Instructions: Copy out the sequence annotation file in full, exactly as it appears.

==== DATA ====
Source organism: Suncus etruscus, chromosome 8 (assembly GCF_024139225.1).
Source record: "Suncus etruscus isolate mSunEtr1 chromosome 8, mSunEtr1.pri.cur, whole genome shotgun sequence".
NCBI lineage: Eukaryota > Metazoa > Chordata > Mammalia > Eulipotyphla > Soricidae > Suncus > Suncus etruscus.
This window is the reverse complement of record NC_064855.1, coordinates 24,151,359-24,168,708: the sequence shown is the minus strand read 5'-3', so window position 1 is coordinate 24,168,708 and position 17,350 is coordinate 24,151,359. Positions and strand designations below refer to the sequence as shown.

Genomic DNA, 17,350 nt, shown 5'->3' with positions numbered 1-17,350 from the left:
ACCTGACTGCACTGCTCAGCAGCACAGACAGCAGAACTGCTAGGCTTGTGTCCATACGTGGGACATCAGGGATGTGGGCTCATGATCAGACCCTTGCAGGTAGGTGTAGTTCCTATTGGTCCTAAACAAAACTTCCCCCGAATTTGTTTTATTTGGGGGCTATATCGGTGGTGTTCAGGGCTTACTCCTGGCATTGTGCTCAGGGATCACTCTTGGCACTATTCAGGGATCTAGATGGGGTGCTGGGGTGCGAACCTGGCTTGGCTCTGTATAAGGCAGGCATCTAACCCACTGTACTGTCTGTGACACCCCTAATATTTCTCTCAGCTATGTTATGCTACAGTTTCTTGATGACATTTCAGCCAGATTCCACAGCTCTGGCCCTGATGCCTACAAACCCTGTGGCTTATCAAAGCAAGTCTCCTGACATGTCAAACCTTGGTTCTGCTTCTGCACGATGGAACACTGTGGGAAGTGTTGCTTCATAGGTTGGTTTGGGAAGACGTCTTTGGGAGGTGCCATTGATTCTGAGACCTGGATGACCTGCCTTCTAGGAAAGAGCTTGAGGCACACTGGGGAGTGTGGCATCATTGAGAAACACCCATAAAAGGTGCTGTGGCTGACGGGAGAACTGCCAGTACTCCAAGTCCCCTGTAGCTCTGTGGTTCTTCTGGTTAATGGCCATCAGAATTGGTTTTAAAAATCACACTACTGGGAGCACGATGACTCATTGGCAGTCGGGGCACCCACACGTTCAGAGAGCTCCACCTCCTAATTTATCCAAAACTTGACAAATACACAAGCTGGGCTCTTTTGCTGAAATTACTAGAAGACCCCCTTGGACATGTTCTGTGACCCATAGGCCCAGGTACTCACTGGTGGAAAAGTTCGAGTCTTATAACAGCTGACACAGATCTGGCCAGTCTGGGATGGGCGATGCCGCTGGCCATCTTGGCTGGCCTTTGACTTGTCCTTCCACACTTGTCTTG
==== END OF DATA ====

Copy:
Source organism: Suncus etruscus, chromosome 8 (assembly GCF_024139225.1).
Source record: "Suncus etruscus isolate mSunEtr1 chromosome 8, mSunEtr1.pri.cur, whole genome shotgun sequence".
NCBI lineage: Eukaryota > Metazoa > Chordata > Mammalia > Eulipotyphla > Soricidae > Suncus > Suncus etruscus.
This window is the reverse complement of record NC_064855.1, coordinates 24,151,359-24,168,708: the sequence shown is the minus strand read 5'-3', so window position 1 is coordinate 24,168,708 and position 17,350 is coordinate 24,151,359. Positions and strand designations below refer to the sequence as shown.

Genomic DNA, 17,350 nt, shown 5'->3' with positions numbered 1-17,350 from the left:
ACCTGACTGCACTGCTCAGCAGCACAGACAGCAGAACTGCTAGGCTTGTGTCCATACGTGGGACATCAGGGATGTGGGCTCATGATCAGACCCTTGCAGGTAGGTGTAGTTCCTATTGGTCCTAAACAAAACTTCCCCCGAATTTGTTTTATTTGGGGGCTATATCGGTGGTGTTCAGGGCTTACTCCTGGCATTGTGCTCAGGGATCACTCTTGGCACTATTCAGGGATCTAGATGGGGTGCTGGGGTGCGAACCTGGCTTGGCTCTGTATAAGGCAGGCATCTAACCCACTGTACTGTCTGTGACACCCCTAATATTTCTCTCAGCTATGTTATGCTACAGTTTCTTGATGACATTTCAGCCAGATTCCACAGCTCTGGCCCTGATGCCTACAAACCCTGTGGCTTATCAAAGCAAGTCTCCTGACATGTCAAACCTTGGTTCTGCTTCTGCACGATGGAACACTGTGGGAAGTGTTGCTTCATAGGTTGGTTTGGGAAGACGTCTTTGGGAGGTGCCATTGATTCTGAGACCTGGATGACCTGCCTTCTAGGAAAGAGCTTGAGGCACACTGGGGAGTGTGGCATCATTGAGAAACACCCATAAAAGGTGCTGTGGCTGACGGGAGAACTGCCAGTACTCCAAGTCCCCTGTAGCTCTGTGGTTCTTCTGGTTAATGGCCATCAGAATTGGTTTTAAAAATCACACTACTGGGAGCACGATGACTCATTGGCAGTCGGGGCACCCACACGTTCAGAGAGCTCCACCTCCTAATTTATCCAAAACTTGACAAATACACAAGCTGGGCTCTTTTGCTGAAATTACTAGAAGACCCCCTTGGACATGTTCTGTGACCCATAGGCCCAGGTACTCACTGGTGGAAAAGTTCGAGTCTTATAACAGCTGACACAGATCTGGCCAGTCTGGGATGGGCGATGCCGCTGGCCATCTTGGCTGGCCTTTGACTTGTCCTTCCACACTTGTCTTG